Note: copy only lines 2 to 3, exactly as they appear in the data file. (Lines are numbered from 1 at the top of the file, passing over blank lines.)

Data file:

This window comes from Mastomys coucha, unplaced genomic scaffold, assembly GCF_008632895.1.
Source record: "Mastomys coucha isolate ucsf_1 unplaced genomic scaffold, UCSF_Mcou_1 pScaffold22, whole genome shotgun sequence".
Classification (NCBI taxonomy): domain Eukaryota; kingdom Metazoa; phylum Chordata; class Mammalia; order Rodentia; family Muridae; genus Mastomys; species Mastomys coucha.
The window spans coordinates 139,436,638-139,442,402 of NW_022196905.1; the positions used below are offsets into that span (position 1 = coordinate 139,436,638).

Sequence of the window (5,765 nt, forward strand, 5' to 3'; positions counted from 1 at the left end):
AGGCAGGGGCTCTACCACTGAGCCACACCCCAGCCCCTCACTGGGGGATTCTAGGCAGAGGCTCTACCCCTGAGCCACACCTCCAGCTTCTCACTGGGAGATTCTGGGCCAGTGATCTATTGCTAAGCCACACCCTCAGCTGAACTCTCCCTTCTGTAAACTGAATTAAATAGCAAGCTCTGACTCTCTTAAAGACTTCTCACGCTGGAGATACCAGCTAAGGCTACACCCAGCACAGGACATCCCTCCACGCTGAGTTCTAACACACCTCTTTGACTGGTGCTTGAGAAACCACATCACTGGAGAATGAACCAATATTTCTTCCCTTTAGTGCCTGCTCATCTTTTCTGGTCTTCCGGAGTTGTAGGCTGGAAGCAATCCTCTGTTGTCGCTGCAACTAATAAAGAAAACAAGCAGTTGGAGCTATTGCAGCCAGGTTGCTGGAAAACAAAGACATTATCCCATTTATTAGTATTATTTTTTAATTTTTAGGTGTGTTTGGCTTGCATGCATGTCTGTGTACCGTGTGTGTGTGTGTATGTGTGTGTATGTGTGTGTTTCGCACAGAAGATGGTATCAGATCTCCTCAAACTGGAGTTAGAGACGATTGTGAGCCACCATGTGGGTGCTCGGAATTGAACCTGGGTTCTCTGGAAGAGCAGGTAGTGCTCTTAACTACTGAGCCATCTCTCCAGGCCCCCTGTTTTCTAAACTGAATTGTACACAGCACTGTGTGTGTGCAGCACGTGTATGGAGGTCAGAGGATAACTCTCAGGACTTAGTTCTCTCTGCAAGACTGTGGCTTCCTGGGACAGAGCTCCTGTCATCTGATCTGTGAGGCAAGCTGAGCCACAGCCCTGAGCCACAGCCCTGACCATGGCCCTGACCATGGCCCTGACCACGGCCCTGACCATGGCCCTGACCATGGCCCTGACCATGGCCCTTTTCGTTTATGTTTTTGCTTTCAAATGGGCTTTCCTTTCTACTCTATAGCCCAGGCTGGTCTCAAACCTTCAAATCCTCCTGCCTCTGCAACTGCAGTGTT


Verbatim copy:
Source record: "Mastomys coucha isolate ucsf_1 unplaced genomic scaffold, UCSF_Mcou_1 pScaffold22, whole genome shotgun sequence".
Classification (NCBI taxonomy): domain Eukaryota; kingdom Metazoa; phylum Chordata; class Mammalia; order Rodentia; family Muridae; genus Mastomys; species Mastomys coucha.